It’s no secret to anyone who knows me, that I LOVE goals. And lists. Lists of goals. Goals on lists. Basically, any combination of these two things is enough to get me excited.
The other day, as I searched feverishly for a wedding invitation in the mess of papers on my desk, I ended up sorting through the entire pile and organizing everything, quite accidentally. So, of course, I grabbed my to-do list and wrote down “organize papers on desk” and then drew a very satisfied line through it with my blue pen. I’m not kidding.
(Please tell me I’m not the only one who does this.)
Without goals and lists, I’m pretty sure I would go insane. Goals keep me focused and motivated. Goals help me push through distractions (i.e., mindless Facebook surfing) and remind me of better things to do with my time.
My daily goals – some people might call this their “to-do list” – are the things I’m hoping to accomplish that day. I love to write down my daily goals first thing when I wake up in the morning (or sometimes the night before) because it helps me prioritize my time.
Since I am self-employed and work from home, there’s no boss waiting for me at the office, no outside accountability as to whether I worked all morning or laid in bed watching Netflix in my pajamas. I’m responsible for making sure I actually get things done every day. So, goals are essential in my world.
My daily lists have various types of goals: some are tasks related to developing my business, others are reminders of client emails I need to send or workout plans that need to be designed. Some of the items are simply errands that need to be done or a reminder that it’s probably time to do laundry. (Especially if my husband has been wearing the same holey pair of black socks for several days in a row because every other pair is waiting to be washed…)
These goal lists help me stay motivated on a daily basis (and ensure that laundry does get done at some point…) but I also like to have bigger, over-arching goals to help structure my entire year.
As you can imagine, the end of December is one of my absolutely favorite times, because, well, there’s Christmas, yes, but ALSO…. I have a socially acceptable excuse to make lists, set new goals, and dream about the fresh 365 days ahead of me. My inner nerd really comes out in full force around the new year, as my husband can attest. (When I asked him if he thought my
obsession fascination with goals was over-the-top, he declined to comment. Something about it being a trap, he said.)
We actually had a date night at Starbucks early in January, just to talk about our goals for 2015 – both personally, and as a couple. Armed with notepads, ballpoint pens, and a steaming cup of coffee, we sunk into the leather couch at our local Starbucks and hashed out our goals for 2015. We brainstormed ways we wanted to grow, learn new things, change our attitudes and habits, and chase our dreams. It sounds corny, I know. The kind of thing you’d read about in Oprah’s magazine. It reeks of rainbows and unicorns and fields of daises with the headline “follow your dreams” in a scrolly font. But I promise, it’s really quite practical and down-to-earth.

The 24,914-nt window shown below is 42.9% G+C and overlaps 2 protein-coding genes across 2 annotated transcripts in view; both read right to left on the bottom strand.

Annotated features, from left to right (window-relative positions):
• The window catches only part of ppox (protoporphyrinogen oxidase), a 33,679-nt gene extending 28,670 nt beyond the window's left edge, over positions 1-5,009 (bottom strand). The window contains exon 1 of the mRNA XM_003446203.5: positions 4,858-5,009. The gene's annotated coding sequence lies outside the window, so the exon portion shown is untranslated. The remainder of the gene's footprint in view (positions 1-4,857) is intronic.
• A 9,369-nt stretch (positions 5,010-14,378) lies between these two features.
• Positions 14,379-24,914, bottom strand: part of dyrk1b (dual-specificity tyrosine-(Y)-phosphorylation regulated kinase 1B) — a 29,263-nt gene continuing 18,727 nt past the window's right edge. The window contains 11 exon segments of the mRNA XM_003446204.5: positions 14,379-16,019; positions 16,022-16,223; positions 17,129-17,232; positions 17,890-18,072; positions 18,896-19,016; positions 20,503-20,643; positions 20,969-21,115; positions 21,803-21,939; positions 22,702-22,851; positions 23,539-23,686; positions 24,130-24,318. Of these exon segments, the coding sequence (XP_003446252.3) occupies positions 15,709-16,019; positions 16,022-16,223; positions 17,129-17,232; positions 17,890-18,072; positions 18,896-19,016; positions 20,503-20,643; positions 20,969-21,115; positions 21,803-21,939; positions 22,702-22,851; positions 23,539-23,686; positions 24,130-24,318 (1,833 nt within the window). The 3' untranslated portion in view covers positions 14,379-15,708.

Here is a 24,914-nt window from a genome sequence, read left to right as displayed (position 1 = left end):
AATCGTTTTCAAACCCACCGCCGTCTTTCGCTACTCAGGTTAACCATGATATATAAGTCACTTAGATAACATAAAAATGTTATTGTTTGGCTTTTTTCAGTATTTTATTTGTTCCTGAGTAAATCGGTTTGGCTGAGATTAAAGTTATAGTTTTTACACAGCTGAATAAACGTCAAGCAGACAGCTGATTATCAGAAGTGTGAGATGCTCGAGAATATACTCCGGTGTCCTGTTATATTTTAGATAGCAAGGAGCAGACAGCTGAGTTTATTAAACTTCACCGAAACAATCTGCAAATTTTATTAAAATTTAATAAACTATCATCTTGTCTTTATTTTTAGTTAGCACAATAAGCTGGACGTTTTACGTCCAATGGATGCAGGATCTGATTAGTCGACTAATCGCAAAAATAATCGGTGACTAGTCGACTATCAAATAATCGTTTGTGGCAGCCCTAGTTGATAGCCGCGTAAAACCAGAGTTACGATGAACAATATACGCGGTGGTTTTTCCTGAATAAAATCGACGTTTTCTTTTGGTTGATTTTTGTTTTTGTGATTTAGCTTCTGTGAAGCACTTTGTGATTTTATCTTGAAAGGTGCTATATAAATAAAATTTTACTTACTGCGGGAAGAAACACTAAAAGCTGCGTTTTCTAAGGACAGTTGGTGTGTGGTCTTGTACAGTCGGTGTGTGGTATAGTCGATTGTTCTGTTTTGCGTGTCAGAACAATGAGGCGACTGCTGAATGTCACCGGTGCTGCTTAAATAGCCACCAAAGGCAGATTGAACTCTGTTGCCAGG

We wrote down goals on an array of topics: everything from places we want to travel, special date nights we want to go on, specific ways we want to use our money more wisely, friendships we want to invest in more fully, and new skills we’d like to learn in 2015.
If you’re not the kind of person who naturally enjoys goal-setting, you might think this process sounds exhausting, like yet another impossible standard you’re setting for yourself that can never be reached. But it’s not meant to be that way at all.
S.M.A.R.T. goals are goals that are Specific, Measurable, Achievable, Realistic, and Time-bound. Once you focus on setting SMART goals, you no longer have a list full of vague concepts like “be more financially responsible” or “eat more healthy foods.” Instead, you write down, “put together a detailed budget plan that I can realistically follow, and put $____ into savings every month.” Or, “Make home-cooked meals 3 nights a week and pack my lunches for work instead of eating out.”
This is key to setting goals that you will actually accomplish. As an example, for most of my life, I’ve always set a goal at the new year to “journal more consistently” and every year, without fail, I do well for a few weeks, maybe a month, before it peters out and my journal goes un-touched for weeks or months on end. I love to journal, but it seemed I could never make it into a consistent habit.
Then, last year, I decided to make it a more specific goal, and I wrote down, “I want to journal every week day about 3 things that I’m thankful for.” And although it didn’t happen every day, it definitely became a consistent habit that I’ve kept up ever since. Because it became realistic (only doing it on weekdays when I’m actually home and around my journal) and achievable (not pressuring myself to journal pages and pages on end), I was able to reach my goal and grew to love journaling far more than just the “3 things” that were part of my goal.
Questions for you:
Do you currently set goals each day? What about goals for the year?
Do you have a good or bad taste in your mouth when it comes to goal-setting? Why?
What’s one goal you might want to make for the month or year ahead?